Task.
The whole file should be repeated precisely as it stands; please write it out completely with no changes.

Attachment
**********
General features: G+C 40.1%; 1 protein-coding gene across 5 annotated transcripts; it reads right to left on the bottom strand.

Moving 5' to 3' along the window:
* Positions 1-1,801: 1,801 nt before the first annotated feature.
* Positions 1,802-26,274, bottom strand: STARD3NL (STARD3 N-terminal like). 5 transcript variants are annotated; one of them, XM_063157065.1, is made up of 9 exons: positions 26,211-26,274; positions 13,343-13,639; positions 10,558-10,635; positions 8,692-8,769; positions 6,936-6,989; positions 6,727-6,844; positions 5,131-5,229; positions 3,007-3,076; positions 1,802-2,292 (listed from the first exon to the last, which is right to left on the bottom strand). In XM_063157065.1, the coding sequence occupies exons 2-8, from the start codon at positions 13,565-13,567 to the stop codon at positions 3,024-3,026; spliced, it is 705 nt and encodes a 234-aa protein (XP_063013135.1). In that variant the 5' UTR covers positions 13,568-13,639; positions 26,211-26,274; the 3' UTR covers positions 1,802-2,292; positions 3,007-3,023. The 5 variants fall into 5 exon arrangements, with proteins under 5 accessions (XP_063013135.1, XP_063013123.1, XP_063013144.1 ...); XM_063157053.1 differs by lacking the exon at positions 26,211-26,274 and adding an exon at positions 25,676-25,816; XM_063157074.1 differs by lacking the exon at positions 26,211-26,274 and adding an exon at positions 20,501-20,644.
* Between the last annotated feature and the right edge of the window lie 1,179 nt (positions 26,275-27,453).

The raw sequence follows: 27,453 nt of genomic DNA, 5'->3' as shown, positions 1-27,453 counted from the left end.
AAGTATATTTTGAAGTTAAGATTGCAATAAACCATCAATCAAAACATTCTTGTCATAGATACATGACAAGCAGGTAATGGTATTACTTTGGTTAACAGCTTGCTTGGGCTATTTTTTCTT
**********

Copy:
General features: G+C 40.1%; 1 protein-coding gene across 5 annotated transcripts; it reads right to left on the bottom strand.

Moving 5' to 3' along the window:
* Positions 1-1,801: 1,801 nt before the first annotated feature.
* Positions 1,802-26,274, bottom strand: STARD3NL (STARD3 N-terminal like). 5 transcript variants are annotated; one of them, XM_063157065.1, is made up of 9 exons: positions 26,211-26,274; positions 13,343-13,639; positions 10,558-10,635; positions 8,692-8,769; positions 6,936-6,989; positions 6,727-6,844; positions 5,131-5,229; positions 3,007-3,076; positions 1,802-2,292 (listed from the first exon to the last, which is right to left on the bottom strand). In XM_063157065.1, the coding sequence occupies exons 2-8, from the start codon at positions 13,565-13,567 to the stop codon at positions 3,024-3,026; spliced, it is 705 nt and encodes a 234-aa protein (XP_063013135.1). In that variant the 5' UTR covers positions 13,568-13,639; positions 26,211-26,274; the 3' UTR covers positions 1,802-2,292; positions 3,007-3,023. The 5 variants fall into 5 exon arrangements, with proteins under 5 accessions (XP_063013135.1, XP_063013123.1, XP_063013144.1 ...); XM_063157053.1 differs by lacking the exon at positions 26,211-26,274 and adding an exon at positions 25,676-25,816; XM_063157074.1 differs by lacking the exon at positions 26,211-26,274 and adding an exon at positions 20,501-20,644.
* Between the last annotated feature and the right edge of the window lie 1,179 nt (positions 26,275-27,453).

The raw sequence follows: 27,453 nt of genomic DNA, 5'->3' as shown, positions 1-27,453 counted from the left end.
AAGTATATTTTGAAGTTAAGATTGCAATAAACCATCAATCAAAACATTCTTGTCATAGATACATGACAAGCAGGTAATGGTATTACTTTGGTTAACAGCTTGCTTGGGCTATTTTTTCTT